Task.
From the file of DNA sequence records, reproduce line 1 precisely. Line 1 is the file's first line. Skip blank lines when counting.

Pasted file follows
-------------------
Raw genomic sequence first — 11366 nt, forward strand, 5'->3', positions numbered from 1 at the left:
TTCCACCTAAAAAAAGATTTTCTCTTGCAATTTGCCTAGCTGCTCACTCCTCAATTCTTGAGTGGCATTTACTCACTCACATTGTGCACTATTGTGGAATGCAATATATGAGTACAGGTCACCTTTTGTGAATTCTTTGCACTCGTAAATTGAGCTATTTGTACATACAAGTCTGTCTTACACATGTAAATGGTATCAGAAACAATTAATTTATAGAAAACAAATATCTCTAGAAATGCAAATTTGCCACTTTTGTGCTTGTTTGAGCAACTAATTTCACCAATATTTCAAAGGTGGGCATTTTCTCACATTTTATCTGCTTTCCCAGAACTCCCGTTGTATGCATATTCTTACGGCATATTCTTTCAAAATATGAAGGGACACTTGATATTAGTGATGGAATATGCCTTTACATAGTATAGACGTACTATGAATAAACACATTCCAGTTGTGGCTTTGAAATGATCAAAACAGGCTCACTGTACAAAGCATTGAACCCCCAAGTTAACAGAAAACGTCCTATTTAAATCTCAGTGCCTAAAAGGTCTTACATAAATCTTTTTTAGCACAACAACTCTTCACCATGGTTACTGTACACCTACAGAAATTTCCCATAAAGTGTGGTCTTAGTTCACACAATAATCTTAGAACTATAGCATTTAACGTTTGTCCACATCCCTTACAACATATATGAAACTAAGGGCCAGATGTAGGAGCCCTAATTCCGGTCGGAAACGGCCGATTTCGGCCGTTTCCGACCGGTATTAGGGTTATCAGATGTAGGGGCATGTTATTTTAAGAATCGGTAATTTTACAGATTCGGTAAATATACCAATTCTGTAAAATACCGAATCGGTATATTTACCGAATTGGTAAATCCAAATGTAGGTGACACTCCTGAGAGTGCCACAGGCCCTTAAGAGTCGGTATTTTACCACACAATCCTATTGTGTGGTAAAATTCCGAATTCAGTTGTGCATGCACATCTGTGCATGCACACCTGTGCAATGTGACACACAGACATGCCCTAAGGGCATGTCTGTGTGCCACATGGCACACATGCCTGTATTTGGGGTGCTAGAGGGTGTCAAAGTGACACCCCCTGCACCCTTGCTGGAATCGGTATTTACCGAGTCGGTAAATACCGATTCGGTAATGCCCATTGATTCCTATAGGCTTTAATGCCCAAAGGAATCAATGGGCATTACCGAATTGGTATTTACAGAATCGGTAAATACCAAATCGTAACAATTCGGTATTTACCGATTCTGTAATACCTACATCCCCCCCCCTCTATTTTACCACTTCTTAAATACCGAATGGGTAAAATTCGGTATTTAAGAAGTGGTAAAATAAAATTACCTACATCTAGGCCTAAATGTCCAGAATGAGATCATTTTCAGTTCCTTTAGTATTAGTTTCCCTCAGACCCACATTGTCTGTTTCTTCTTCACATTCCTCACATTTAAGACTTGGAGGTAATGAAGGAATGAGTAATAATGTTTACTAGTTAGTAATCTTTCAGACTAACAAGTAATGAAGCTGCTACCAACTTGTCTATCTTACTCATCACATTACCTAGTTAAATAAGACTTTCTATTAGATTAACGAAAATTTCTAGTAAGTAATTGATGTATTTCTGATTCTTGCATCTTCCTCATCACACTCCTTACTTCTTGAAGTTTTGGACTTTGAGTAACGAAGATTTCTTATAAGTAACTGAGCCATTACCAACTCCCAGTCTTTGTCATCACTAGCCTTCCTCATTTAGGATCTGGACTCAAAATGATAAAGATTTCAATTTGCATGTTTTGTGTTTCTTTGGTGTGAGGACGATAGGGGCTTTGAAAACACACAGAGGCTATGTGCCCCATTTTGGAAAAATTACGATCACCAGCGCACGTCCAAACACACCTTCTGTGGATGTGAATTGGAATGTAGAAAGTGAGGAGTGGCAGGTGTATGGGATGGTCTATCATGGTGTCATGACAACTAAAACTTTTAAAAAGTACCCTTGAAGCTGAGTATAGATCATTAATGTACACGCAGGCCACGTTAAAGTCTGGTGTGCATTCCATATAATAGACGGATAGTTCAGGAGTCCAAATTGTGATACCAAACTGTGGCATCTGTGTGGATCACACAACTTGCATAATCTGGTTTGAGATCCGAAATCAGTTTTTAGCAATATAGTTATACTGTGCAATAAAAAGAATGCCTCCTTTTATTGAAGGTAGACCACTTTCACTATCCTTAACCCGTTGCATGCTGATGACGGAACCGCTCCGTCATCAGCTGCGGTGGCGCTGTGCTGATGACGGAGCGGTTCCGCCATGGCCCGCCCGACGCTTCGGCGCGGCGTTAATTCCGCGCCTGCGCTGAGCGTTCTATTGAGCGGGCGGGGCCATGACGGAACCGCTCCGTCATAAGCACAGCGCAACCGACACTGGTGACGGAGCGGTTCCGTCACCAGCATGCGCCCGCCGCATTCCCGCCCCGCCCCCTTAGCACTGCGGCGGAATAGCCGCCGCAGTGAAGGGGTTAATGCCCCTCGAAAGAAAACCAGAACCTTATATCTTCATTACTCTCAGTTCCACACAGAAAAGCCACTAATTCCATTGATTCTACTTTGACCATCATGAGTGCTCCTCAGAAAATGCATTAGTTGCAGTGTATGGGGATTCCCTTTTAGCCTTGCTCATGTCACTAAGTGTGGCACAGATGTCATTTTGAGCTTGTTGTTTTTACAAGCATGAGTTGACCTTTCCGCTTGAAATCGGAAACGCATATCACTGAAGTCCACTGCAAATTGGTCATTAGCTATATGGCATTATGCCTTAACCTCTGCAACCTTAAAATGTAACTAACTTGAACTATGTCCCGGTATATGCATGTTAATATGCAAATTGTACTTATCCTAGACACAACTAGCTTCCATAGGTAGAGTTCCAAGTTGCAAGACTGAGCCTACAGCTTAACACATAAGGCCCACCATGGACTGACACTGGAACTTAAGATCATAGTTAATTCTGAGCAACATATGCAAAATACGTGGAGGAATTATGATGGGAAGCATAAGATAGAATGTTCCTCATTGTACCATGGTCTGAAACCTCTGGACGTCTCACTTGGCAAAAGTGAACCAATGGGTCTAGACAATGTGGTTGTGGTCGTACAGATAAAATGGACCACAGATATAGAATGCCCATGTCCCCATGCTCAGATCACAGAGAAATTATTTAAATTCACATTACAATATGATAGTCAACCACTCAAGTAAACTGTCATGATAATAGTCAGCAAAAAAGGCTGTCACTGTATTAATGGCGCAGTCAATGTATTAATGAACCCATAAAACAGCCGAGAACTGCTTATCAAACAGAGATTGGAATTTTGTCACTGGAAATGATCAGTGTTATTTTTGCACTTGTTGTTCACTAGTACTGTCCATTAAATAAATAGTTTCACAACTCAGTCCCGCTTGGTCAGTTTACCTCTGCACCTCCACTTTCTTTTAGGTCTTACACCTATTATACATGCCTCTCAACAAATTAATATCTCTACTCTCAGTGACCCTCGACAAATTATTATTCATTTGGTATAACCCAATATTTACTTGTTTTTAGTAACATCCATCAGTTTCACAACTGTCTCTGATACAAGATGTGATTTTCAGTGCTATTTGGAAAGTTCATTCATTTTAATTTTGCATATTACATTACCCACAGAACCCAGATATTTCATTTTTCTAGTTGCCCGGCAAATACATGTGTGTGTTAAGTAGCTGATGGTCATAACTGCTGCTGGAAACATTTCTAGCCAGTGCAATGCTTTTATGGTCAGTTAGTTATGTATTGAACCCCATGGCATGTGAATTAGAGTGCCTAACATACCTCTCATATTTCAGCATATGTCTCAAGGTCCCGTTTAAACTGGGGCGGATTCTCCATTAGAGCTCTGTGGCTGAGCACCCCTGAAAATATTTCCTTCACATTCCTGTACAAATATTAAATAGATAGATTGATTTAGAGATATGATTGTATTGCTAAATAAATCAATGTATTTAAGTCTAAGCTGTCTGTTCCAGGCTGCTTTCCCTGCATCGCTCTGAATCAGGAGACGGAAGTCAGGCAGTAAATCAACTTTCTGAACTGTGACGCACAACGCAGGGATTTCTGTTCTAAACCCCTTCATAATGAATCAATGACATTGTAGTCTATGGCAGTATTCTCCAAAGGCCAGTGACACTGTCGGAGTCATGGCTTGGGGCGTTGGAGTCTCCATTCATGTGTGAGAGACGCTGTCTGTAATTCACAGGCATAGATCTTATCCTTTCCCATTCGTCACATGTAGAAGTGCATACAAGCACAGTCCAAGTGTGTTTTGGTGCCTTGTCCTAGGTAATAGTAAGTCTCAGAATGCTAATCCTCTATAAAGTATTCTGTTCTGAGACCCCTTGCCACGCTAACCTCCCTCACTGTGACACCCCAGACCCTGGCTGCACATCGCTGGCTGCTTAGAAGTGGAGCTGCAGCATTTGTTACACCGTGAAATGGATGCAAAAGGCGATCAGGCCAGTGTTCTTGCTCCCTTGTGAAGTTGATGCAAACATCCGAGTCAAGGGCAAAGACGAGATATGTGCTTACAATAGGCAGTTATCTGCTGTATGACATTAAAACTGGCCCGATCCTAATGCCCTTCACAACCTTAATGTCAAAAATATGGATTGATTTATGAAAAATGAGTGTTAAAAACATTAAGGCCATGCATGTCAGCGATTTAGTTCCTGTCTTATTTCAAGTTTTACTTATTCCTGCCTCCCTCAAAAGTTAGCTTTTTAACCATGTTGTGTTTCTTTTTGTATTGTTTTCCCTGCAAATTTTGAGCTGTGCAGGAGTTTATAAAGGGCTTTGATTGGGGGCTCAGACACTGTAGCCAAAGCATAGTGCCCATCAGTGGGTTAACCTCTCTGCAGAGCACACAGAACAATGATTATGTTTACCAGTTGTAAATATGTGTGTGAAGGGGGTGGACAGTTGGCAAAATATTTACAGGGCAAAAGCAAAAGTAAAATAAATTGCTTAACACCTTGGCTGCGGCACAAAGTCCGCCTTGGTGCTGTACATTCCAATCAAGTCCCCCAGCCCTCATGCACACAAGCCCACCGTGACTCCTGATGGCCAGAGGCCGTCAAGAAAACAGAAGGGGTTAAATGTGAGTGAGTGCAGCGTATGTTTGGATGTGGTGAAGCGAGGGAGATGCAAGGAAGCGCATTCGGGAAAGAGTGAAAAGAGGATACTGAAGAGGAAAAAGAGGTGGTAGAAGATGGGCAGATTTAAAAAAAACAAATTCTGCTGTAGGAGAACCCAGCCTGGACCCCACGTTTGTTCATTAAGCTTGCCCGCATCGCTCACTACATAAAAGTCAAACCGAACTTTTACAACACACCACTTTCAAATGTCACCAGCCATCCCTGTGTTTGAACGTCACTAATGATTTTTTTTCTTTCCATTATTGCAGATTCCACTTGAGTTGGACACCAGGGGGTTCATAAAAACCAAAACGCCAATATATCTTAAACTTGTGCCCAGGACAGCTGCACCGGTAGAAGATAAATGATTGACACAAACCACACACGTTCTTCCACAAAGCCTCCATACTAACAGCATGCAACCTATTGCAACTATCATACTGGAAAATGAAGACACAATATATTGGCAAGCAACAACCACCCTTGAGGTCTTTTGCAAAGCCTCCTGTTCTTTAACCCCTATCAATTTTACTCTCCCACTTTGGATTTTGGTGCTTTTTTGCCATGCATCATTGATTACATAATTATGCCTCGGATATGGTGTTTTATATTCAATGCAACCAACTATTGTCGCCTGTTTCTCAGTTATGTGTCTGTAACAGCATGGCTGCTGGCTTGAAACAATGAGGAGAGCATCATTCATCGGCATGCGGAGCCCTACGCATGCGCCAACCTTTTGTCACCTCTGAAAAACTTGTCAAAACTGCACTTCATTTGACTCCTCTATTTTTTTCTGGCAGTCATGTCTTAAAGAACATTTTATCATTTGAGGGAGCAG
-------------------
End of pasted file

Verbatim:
Raw genomic sequence first — 11366 nt, forward strand, 5'->3', positions numbered from 1 at the left: